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Dina Gachman Headshot

An Open Letter to Botox

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Dear Botox,

Allow me to introduce myself, since we have not yet formally met. How do you do? I'm a woman in my thirties. You don't know me, but obviously I know all about you since you're pretty popular these days. You probably feel real good about that with your shiny magazine ads and your mainstream acceptance. Good for you.

I admit that you frighten and intrigue me, in a Frankenstein sort of way. The first time I saw you in action was on the first season of The Real Housewives of Orange County. One of the crazy blonde women went to get her injections and they showed it on TV for the world to see. It really wasn't pleasant or pretty, but this woman just sat back as if she were getting a nice hot stone massage or a soothing cucumber mask. It's really not normal for people to have needles poked into their forehead so they can look younger and more like a billboard person, rather than like a gross normal person. Well, I guess it's normal now. You've really made a name for yourself.

Of course, I know people who know you. You're like Kevin Bacon in liquid form. Friends, relatives, co-workers -- they've dabbled. I don't blame them, who the hell wants to get old and wrinkled and sad looking? Seeing your first wrinkles really blows and only actual hippies and people who attend Earth Day events each year or live on farms in Finland truly grow old gracefully. This isn't a scientific fact about people and their attitudes toward aging, but I'm pretty certain of its merit. Unfortunately I don't attend Earth Day events. I'm not sure I'll ever embrace the whole distinguished grey thing and when the time comes I'll dye the hell out of my hair to hide that oh-so-obvious sign that, like the rest of humanity, I'm on the downslide. Maybe at seventy or so I'll have a real awakening and go full silver. That'll be a nice moment I bet. I look forward to it.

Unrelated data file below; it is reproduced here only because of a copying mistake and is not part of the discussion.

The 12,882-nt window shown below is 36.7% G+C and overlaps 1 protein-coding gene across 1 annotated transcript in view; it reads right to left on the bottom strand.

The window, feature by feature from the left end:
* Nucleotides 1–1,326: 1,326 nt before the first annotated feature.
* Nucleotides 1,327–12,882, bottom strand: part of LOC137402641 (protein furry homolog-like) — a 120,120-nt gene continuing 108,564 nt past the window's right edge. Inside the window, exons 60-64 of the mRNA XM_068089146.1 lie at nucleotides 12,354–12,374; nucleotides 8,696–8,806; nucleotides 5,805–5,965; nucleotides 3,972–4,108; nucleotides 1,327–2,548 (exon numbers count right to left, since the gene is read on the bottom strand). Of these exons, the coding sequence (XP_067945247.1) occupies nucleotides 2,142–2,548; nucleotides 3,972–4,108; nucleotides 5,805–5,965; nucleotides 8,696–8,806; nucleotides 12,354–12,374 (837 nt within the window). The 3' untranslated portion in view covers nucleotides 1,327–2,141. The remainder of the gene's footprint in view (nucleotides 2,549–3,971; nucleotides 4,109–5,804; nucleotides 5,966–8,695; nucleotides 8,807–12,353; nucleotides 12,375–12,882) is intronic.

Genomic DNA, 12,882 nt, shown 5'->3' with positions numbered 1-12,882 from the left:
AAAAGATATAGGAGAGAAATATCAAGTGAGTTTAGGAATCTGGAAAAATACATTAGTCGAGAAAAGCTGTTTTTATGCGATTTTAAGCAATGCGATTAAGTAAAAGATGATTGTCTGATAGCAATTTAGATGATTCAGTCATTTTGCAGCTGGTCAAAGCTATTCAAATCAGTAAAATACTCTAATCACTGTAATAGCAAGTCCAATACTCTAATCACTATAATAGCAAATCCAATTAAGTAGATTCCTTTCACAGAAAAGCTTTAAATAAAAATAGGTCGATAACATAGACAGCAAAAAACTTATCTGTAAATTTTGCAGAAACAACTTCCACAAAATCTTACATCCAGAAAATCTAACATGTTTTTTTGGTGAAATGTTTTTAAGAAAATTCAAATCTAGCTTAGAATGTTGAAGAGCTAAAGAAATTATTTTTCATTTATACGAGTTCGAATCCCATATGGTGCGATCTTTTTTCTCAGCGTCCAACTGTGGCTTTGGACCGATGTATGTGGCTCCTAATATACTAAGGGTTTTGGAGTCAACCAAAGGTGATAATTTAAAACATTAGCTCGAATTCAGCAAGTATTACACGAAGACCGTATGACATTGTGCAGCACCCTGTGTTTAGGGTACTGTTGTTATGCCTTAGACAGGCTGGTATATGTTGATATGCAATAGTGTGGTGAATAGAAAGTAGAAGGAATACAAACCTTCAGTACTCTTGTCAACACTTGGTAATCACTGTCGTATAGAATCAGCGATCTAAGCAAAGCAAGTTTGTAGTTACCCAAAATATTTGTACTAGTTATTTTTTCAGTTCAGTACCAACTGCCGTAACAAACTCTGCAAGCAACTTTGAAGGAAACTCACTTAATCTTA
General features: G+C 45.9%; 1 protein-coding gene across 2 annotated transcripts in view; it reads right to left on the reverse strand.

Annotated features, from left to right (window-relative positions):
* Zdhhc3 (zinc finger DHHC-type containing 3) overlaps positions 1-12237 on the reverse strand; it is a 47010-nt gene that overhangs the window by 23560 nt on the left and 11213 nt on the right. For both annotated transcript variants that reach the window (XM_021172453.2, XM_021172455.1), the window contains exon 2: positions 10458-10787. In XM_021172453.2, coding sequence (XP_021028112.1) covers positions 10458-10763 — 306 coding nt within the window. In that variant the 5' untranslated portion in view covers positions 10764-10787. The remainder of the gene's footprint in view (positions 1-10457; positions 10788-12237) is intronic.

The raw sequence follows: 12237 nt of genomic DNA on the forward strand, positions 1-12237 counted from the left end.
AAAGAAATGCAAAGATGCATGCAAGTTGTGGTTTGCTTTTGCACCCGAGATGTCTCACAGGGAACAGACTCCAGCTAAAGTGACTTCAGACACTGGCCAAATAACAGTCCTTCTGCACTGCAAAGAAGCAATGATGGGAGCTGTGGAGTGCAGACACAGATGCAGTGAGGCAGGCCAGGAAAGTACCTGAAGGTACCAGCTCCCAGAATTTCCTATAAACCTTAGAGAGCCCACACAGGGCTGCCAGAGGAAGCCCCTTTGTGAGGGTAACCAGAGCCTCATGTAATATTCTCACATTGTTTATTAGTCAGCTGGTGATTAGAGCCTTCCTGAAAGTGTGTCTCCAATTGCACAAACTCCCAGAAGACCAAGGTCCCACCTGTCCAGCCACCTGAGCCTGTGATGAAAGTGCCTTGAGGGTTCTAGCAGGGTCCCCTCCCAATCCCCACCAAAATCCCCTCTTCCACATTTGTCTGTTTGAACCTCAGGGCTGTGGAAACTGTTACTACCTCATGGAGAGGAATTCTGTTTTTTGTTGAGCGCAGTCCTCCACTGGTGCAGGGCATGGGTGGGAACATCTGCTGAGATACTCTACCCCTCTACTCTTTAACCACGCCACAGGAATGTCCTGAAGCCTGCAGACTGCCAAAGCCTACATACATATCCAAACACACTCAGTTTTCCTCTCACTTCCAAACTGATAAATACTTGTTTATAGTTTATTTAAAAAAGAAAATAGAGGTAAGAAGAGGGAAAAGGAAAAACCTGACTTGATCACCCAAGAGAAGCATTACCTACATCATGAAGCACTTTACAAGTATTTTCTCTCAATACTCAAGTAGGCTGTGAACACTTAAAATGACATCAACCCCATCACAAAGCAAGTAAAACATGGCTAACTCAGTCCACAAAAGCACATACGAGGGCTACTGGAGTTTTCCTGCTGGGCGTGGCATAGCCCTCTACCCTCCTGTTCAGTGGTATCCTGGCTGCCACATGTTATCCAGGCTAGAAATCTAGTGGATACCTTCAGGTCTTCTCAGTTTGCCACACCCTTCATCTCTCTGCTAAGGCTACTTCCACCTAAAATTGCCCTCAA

Even though this whole Botox craze seems like a blessing it's really not. Maybe a few tweaks here and there look OK and I'm not here to judge, but too much of a good thing is going to wind up filling our cities and towns (probably not farms, though) with people who literally can't smile! As a kid, my mom followed me around yelling, "You need to smile more! If you frown you'll get wrinkles!" I guess you've made that bit of Southern wisdom pretty irrelevant.

I don't want to get to know you intimately or even casually. Time will tell if one day I just can't take it and I find myself comfortably leaning back in a chair somewhere as a doctor pokes needles in my forehead and we gab about the weather and the merits of Skinny Girl Margaritas as if this was just all so normal. Truly, I don't want that to happen. I'd like to avoid you like the plague for my entire existence. I'm going to try. So what I was a serious kid and probably didn't smile as much as I should have. Back then I thought reading Goethe was fun entertainment. I know better now and thankfully have replaced Goethe with things like 30 Rock, so I smile a ton now and it's real. I'd like to pledge a solemn oath that I'll never give in to your weird, backwards charms but, damnit... who knows. I'm only human. But I'm gonna try my very best...

Yours,

A Woman in her Thirties